It seems a little funny to me that the election results run one way are "the will of the people" but if it were to have gone the other way, it would have been called "stolen". Just a couple of days ago, "the fix was in".

5:38 PM  
Blogger MJ Norton said...

If the intent is to cause me to think that previous voting results weren't tampered with, good luck. It's not going to work. Just a couple days ago we were worried that the fix was in, because we had little reason to believe the same moves weren't going to be pulled again as they were in the past two elections.

My estimation is that too much heat was turned up and too many of the problems spotlighted to allow the same methods to be applied this time. It's also likely that there were too many leaks in too many little ships in this mid-term to be able to do anything substantial without it being terribly obvious. The war in Iraq has been so disastrous, public sentiment even among the tragically misinformed (I still know people who believe that Saddam had fully-operational WMD programs, that the UN inspections didn't work, that Saddam's government harbored al Qaida operatives and training bases and that he had some hand in 9/11) has eroded to a point that what we've seen this week was too inevitable a force.

6:33 PM  
Anonymous Mike Sawin said...

My intent is to point out that there are people who want it both ways. I do a lot of reading, and the complaints were out there even on election day -- warnings of tampering and fraud and "proof" that Republicans were up to shenigans. Drudge updated with new accusations from all over the country several times in Tuesday. Yet all of that quieted down when the results started coming through.

Frankly, I think the whole lot of the folks in Washington are in it deep up to their elbows in self-serving, criminal crap. I don't care if there is a D or an R in front of their name...I'm sick of the whole thing.

And yeah, I voted. And I no more believe that Democrats are going to make any meaningful changes in the way things are than I do that there is a real difference between Bush, Kerry, Kennedy, or the rest of those guys. They all went to the same schools, belong to the same clubs, take money from the same backers and serve the same taskmaster -- which is the system that gives them literal cradle to grave power, privilege and comfort.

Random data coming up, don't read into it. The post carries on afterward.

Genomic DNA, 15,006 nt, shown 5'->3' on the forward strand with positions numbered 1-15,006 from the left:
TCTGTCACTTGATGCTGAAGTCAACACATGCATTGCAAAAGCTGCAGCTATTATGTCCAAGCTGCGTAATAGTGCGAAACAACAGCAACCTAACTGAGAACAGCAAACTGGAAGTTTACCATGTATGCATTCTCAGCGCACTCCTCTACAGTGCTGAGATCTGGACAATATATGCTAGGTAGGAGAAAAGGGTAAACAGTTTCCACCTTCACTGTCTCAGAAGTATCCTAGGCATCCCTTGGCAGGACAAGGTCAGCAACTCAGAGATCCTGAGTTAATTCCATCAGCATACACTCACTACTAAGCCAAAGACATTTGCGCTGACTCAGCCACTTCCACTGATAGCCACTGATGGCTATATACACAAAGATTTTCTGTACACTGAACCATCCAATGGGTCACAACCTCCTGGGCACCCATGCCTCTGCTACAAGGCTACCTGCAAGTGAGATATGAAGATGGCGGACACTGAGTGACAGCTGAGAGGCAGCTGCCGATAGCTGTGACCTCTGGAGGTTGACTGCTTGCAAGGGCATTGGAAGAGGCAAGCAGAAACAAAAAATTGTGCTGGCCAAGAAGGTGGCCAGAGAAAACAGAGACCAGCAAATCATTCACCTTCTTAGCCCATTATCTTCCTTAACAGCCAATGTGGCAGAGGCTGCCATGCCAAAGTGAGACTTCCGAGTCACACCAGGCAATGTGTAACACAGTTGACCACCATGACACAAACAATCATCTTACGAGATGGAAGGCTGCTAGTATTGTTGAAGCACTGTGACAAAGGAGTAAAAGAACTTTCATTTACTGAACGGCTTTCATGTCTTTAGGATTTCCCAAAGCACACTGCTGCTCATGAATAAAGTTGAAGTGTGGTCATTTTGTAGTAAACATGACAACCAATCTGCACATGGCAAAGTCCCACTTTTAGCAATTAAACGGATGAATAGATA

Handsome referenced that tirade about Bush being connected to all kinds eeeeeevil powerbrokers a couple of days ago, but the top Democrats are exactly the same way! It's all a big fat shell game; it's just that the pea is being hid by a different set of hands now.

7:36 PM  
Blogger MJ Norton said...

I don't take any responsibility for various things posted on other blogs concerning more extreme allegations. I understand the money stuffed in a suit/privileged/ivy league/"connected" charges against most candidates that reach the level of being able to take the presidency. It's the message Nader was pushing heavily in 2000. To a degree -- that it generally takes huge amounts of money and influence to successfully take the presidency and that most candidates will eventually sell the people out to corporate/powerful interests carries some weight with me.

However, as I consider Al Gore and John Kerry in contrast to G. W. Bush, I see some substantial differences.